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London Blitz (Atari 2600) artwork

London Blitz (Atari 2600) review


"Most games have you taking lives, but how many games have you saving them? London Blitz (LB) thrusts you onto the streets of WWII era London to disarm bombs before they can take lives or cause any major property damage. The more bombs you disarm, the higher a rank you become. Wait too long and bombs go off. This spells a demotion for you. Be careful because if a bomb goes off while you're working on it... Well, it won't tickle. "



Most games have you taking lives, but how many games have you saving them? London Blitz (LB) thrusts you onto the streets of WWII era London to disarm bombs before they can take lives or cause any major property damage. The more bombs you disarm, the higher a rank you become. Wait too long and bombs go off. This spells a demotion for you. Be careful because if a bomb goes off while you're working on it... Well, it won't tickle.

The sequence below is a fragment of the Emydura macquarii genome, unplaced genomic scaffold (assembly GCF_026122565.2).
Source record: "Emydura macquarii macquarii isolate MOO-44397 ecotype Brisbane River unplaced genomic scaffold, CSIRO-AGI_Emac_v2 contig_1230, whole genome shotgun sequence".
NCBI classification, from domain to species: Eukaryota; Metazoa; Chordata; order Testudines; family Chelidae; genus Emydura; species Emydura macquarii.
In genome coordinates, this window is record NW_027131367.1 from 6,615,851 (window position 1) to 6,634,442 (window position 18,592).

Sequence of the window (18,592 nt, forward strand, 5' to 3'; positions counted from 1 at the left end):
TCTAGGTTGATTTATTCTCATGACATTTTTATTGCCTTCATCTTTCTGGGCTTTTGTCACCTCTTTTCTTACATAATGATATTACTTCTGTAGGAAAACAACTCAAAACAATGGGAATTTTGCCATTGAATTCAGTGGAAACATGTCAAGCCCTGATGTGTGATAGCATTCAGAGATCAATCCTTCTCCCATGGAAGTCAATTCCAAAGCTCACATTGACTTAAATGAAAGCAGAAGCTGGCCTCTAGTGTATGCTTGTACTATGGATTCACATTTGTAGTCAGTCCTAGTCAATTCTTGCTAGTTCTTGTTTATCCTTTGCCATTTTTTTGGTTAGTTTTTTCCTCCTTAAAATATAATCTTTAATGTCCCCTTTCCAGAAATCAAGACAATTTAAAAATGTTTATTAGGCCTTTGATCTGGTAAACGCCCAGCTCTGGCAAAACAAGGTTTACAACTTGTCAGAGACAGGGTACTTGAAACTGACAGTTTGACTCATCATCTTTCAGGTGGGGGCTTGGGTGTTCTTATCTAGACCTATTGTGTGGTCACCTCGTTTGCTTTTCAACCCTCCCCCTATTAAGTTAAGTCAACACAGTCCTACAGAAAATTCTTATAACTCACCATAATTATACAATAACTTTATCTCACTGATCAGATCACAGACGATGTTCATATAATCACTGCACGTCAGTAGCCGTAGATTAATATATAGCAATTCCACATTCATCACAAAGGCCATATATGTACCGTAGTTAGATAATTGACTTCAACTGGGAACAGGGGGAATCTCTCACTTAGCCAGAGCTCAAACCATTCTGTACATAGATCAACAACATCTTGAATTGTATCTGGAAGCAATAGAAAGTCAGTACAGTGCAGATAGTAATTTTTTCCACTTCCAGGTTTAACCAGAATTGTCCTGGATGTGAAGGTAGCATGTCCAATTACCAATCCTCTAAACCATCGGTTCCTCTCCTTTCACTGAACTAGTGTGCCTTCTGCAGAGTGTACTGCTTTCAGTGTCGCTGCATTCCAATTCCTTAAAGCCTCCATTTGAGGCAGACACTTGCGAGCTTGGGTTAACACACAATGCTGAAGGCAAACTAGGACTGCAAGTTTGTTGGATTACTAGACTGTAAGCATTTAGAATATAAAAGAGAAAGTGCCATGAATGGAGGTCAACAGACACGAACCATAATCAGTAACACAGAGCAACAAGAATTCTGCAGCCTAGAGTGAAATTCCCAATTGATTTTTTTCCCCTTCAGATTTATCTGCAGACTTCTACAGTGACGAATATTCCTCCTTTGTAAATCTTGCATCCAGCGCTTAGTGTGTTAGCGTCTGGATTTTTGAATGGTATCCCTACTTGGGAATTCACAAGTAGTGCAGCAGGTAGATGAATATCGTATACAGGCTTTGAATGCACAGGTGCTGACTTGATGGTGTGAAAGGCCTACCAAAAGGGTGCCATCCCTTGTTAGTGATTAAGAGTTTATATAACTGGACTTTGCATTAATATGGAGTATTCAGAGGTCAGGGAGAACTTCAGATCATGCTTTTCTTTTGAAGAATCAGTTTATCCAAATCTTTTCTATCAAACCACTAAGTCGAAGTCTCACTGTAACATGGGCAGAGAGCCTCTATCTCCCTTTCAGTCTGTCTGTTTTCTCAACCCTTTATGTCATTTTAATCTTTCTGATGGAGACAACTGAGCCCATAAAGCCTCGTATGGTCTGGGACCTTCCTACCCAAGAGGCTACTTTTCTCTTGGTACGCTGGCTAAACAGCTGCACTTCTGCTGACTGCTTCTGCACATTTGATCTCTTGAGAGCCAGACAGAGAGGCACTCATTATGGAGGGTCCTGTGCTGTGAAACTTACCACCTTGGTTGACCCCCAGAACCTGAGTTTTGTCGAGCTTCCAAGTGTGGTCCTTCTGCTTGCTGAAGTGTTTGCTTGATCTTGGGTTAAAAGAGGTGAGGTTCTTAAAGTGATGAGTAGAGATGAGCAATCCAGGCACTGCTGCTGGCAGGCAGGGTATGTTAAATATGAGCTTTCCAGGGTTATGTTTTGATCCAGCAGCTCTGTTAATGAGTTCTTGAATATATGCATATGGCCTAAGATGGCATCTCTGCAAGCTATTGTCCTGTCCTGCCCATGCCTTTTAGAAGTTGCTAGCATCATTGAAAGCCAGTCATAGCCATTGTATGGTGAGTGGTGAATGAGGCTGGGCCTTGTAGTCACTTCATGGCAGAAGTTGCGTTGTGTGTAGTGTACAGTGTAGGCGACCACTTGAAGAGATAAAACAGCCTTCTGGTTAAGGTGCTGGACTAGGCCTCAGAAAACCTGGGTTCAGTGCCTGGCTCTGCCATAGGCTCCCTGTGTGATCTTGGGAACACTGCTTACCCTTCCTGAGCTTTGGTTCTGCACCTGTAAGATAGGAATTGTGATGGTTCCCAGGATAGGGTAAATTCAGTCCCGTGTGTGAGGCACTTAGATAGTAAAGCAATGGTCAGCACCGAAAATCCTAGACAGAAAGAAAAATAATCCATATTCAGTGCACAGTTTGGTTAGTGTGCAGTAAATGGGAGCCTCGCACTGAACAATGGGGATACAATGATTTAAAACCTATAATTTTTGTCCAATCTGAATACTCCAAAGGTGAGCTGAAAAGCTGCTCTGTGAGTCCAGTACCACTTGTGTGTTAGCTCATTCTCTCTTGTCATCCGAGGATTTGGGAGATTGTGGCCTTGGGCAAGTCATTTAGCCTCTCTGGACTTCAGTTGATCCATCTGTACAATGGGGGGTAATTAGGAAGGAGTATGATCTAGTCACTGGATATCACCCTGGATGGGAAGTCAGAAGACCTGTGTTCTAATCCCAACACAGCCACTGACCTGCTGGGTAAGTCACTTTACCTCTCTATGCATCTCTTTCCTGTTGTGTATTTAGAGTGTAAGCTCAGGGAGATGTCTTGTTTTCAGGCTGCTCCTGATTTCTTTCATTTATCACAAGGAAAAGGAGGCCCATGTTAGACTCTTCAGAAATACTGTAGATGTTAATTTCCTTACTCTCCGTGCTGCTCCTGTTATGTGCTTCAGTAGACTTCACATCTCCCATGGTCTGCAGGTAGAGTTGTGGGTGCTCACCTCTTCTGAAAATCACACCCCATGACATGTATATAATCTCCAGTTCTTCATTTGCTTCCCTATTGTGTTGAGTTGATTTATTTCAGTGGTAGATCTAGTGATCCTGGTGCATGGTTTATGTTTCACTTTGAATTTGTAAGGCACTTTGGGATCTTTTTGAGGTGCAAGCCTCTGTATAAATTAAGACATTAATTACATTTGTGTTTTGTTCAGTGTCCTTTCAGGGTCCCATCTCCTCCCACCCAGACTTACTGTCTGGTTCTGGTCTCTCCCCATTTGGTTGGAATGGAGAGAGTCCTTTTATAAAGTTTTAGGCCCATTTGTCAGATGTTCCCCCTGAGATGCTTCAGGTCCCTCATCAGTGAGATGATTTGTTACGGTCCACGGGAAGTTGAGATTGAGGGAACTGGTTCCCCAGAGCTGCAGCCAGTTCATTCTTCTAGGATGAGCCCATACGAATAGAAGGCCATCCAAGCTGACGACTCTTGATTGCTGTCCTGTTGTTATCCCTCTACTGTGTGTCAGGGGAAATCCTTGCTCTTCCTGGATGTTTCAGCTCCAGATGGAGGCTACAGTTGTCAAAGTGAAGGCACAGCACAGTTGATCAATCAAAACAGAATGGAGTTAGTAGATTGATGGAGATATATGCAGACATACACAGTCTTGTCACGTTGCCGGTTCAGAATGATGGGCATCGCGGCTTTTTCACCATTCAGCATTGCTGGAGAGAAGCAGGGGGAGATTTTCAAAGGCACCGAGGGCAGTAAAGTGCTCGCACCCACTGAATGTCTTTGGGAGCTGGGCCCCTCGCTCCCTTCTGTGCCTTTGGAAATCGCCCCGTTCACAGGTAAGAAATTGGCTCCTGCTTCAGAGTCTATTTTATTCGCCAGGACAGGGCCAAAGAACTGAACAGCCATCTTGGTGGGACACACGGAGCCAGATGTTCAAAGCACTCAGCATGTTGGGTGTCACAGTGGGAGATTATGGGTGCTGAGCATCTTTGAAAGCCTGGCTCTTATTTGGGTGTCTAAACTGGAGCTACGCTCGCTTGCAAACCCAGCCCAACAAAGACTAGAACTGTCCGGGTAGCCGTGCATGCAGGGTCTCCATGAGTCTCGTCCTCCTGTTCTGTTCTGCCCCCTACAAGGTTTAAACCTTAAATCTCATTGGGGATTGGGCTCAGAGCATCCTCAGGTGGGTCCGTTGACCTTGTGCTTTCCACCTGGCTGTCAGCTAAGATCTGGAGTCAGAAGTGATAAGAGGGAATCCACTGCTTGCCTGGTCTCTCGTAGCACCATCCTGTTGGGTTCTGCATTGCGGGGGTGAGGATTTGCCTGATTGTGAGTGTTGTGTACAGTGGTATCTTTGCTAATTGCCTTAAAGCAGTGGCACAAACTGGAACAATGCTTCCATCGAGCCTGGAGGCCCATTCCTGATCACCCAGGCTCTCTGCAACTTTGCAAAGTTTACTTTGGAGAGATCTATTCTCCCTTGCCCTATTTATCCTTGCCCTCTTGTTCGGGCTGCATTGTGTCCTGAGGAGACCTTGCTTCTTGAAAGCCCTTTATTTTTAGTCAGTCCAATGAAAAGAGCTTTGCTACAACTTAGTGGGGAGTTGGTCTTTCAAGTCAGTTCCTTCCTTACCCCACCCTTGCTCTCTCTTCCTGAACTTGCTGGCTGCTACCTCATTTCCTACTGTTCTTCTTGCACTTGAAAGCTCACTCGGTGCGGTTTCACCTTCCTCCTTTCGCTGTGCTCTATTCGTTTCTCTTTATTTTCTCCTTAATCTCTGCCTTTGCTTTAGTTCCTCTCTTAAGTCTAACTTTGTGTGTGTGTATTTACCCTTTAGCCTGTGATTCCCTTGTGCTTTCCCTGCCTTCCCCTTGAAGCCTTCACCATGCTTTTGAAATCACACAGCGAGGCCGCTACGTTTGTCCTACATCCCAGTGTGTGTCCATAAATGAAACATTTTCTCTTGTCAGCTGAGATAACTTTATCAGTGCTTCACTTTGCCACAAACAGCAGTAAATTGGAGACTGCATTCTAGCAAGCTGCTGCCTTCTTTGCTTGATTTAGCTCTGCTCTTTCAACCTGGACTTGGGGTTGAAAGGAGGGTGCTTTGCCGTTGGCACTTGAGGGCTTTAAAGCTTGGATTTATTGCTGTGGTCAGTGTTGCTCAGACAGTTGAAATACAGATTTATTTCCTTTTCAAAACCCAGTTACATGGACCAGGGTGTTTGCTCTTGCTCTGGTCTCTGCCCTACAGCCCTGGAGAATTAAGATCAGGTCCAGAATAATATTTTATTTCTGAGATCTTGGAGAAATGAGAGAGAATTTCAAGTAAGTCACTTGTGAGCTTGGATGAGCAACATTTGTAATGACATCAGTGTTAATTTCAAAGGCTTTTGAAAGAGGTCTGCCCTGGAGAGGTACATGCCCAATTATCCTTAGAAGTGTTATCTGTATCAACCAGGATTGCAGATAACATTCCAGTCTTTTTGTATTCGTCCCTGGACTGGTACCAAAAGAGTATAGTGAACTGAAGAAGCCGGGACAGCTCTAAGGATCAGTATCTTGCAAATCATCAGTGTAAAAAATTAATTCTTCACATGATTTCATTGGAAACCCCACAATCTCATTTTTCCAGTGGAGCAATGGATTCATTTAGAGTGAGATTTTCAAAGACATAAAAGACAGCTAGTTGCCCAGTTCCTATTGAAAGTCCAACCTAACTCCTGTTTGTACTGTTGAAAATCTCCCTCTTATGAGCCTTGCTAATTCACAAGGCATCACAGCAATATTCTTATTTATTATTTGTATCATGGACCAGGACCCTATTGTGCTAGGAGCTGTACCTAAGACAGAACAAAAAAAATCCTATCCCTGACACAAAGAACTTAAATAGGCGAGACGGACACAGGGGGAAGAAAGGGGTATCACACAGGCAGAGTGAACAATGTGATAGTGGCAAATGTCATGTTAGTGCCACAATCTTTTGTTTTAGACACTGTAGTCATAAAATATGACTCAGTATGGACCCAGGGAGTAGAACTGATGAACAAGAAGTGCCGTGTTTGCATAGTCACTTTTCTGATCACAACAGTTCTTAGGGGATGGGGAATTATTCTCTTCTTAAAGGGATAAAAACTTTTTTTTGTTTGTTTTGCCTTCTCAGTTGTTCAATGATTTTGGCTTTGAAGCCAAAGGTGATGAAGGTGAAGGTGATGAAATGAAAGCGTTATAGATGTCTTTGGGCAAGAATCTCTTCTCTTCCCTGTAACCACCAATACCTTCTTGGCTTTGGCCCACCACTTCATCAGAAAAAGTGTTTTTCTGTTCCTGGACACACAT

If you didn't read the instruction manual, be prepared for imminent confusion. You'll see a map of a huge labyrinth with you in the center. Around the maze called London are a bunch of flashing bombs to which you must drive. You push over on the joystick and your character sits still. You try hitting the fire button and the confusion rises as you're thrust into Wolfenstein 3D. On Atari 2600? Have you ever wanted to play Wolfenstein on 2600? Neither have I. This is the main driving screen, which looks like an early FPS. This is the only way you can navigate London; by making your way through a confusing maze of the same three colors. It's highlighted by walls and corridors that all look exactly alike. We can't expect detail from a game this early, but it still makes navigating difficult. The only way to truly know where you're going is to keep cycling back and forth between the driving screen and the map.